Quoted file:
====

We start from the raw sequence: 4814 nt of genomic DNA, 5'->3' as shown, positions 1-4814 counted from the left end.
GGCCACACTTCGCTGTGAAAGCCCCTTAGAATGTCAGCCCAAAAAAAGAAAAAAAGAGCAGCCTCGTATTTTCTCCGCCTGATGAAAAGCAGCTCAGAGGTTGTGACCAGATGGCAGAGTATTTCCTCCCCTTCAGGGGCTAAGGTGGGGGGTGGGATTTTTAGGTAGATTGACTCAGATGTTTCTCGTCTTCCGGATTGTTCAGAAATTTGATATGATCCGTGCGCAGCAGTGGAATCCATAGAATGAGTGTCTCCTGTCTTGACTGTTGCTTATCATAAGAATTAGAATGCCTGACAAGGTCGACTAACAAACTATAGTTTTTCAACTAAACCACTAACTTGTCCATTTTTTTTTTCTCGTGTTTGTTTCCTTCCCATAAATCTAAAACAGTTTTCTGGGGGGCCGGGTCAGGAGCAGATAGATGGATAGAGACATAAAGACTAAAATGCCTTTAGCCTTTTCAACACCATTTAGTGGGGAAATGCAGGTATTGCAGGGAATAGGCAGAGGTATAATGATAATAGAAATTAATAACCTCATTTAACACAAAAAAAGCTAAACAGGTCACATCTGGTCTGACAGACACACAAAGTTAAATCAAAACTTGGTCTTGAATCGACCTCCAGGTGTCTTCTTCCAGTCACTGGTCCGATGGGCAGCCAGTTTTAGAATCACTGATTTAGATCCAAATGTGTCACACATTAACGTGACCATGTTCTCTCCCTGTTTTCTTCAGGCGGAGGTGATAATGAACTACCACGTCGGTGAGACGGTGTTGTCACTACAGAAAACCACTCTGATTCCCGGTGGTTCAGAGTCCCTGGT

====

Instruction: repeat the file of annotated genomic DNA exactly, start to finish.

We start from the raw sequence: 4814 nt of genomic DNA, 5'->3' as shown, positions 1-4814 counted from the left end.
GGCCACACTTCGCTGTGAAAGCCCCTTAGAATGTCAGCCCAAAAAAAGAAAAAAAGAGCAGCCTCGTATTTTCTCCGCCTGATGAAAAGCAGCTCAGAGGTTGTGACCAGATGGCAGAGTATTTCCTCCCCTTCAGGGGCTAAGGTGGGGGGTGGGATTTTTAGGTAGATTGACTCAGATGTTTCTCGTCTTCCGGATTGTTCAGAAATTTGATATGATCCGTGCGCAGCAGTGGAATCCATAGAATGAGTGTCTCCTGTCTTGACTGTTGCTTATCATAAGAATTAGAATGCCTGACAAGGTCGACTAACAAACTATAGTTTTTCAACTAAACCACTAACTTGTCCATTTTTTTTTTCTCGTGTTTGTTTCCTTCCCATAAATCTAAAACAGTTTTCTGGGGGGCCGGGTCAGGAGCAGATAGATGGATAGAGACATAAAGACTAAAATGCCTTTAGCCTTTTCAACACCATTTAGTGGGGAAATGCAGGTATTGCAGGGAATAGGCAGAGGTATAATGATAATAGAAATTAATAACCTCATTTAACACAAAAAAAGCTAAACAGGTCACATCTGGTCTGACAGACACACAAAGTTAAATCAAAACTTGGTCTTGAATCGACCTCCAGGTGTCTTCTTCCAGTCACTGGTCCGATGGGCAGCCAGTTTTAGAATCACTGATTTAGATCCAAATGTGTCACACATTAACGTGACCATGTTCTCTCCCTGTTTTCTTCAGGCGGAGGTGATAATGAACTACCACGTCGGTGAGACGGTGTTGTCACTACAGAAAACCACTCTGATTCCCGGTGGTTCAGAGTCCCTGGT